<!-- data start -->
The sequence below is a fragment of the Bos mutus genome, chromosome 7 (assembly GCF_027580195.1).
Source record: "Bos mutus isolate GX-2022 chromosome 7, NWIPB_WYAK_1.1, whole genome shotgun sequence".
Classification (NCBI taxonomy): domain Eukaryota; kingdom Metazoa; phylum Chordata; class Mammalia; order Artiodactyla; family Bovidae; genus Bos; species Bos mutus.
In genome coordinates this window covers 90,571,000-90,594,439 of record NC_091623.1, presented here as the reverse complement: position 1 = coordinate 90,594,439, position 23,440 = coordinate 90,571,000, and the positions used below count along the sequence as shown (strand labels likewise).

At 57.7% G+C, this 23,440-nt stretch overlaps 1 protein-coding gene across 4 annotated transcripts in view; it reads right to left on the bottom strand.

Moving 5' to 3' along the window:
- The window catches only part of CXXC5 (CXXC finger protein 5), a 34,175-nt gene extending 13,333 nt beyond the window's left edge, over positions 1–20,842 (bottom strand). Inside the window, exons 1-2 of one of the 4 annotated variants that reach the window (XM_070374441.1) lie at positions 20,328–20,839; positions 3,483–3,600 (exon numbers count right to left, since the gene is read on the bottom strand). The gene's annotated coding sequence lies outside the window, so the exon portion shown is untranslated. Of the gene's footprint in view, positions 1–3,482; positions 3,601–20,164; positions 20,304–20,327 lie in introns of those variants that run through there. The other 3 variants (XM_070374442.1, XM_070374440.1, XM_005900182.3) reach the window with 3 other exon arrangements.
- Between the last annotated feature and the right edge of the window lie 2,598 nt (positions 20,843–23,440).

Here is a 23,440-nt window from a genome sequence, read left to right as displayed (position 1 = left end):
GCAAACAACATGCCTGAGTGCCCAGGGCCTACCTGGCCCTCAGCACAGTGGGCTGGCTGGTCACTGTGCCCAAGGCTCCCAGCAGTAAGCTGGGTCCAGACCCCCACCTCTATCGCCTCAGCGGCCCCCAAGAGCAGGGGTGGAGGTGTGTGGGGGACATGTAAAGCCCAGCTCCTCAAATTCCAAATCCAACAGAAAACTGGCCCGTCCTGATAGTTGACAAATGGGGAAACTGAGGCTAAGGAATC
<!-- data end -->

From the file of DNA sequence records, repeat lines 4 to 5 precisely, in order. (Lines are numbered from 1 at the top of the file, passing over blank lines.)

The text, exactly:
In genome coordinates this window covers 90,571,000-90,594,439 of record NC_091623.1, presented here as the reverse complement: position 1 = coordinate 90,594,439, position 23,440 = coordinate 90,571,000, and the positions used below count along the sequence as shown (strand labels likewise).

At 57.7% G+C, this 23,440-nt stretch overlaps 1 protein-coding gene across 4 annotated transcripts in view; it reads right to left on the bottom strand.